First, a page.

Many people credit this type of behavior to the big money and media coverage that has invaded professional sports. Most athletes make millions of dollars to play just a few months a year. Alex Rodriguez just signed a $250 million deal with the Texas Rangers. That's a quarter of a billion dollars, more than the gross national product of some nations! Maybe some athletes have developed outrageous attitudes to match their outrageous salaries.

I agree that big money is responsible, at least in part, for the change in athlete's demeanor. Long gone are the days when class acts like Tom Landry strolled the sideline in his famous suit and hat. We may never see another group of innocent, unknown hockey players perform a "Miracle on Ice" ever again. So if big money and media coverage are causing problems, why is NASCAR so different?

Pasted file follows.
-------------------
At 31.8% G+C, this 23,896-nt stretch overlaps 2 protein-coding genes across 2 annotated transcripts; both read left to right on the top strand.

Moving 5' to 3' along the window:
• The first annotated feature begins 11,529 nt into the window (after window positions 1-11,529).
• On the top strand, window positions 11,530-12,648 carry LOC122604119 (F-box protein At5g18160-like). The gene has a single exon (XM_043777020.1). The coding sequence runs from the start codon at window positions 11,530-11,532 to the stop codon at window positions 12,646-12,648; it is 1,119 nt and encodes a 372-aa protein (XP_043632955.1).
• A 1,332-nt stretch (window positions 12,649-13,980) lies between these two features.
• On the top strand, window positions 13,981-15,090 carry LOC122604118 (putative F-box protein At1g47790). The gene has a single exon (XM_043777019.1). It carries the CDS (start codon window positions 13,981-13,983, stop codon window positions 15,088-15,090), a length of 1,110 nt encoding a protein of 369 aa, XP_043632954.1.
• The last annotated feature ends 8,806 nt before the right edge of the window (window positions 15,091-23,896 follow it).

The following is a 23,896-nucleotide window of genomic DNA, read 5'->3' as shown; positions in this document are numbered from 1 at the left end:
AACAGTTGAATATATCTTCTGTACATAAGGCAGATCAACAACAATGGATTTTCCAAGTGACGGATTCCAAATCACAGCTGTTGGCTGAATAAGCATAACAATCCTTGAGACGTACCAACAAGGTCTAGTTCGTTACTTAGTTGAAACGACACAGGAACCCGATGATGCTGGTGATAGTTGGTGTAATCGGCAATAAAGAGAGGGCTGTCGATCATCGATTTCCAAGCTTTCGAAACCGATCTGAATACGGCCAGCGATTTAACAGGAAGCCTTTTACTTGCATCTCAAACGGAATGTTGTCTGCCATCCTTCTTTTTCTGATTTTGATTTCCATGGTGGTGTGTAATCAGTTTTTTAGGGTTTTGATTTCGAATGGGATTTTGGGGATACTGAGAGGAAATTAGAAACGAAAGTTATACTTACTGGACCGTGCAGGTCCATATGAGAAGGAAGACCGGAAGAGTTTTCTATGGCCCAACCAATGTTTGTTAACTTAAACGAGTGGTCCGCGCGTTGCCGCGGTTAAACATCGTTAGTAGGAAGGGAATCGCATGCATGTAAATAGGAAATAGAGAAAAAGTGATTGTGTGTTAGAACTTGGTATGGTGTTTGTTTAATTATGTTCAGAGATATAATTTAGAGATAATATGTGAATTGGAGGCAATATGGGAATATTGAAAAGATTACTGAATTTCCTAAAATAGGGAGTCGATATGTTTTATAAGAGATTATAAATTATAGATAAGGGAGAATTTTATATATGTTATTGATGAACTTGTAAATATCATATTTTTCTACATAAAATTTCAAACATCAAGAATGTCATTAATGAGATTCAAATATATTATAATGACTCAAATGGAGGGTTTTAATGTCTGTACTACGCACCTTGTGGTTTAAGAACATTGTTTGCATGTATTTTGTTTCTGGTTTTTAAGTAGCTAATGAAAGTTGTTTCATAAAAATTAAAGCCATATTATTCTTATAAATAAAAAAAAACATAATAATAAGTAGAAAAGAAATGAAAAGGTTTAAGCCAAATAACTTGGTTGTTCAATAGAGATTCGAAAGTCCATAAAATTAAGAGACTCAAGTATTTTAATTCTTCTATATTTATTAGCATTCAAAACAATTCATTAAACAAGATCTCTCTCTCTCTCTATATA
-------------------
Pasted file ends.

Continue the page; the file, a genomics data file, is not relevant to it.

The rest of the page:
No one can deny that "big money" has made its way to professional stock car racing. The growth of NASCAR in the 1990's was unimaginable. Sponsors shell out millions of dollars to place their logo on a racecar. Almost every regular Winston Cup driver earned at least one million dollars during the 2000 season. The winning payouts for the Daytona 500 are astronomical compared to only a mere 20 years ago. So make no mistake about it - the money is there, just like in the other sports.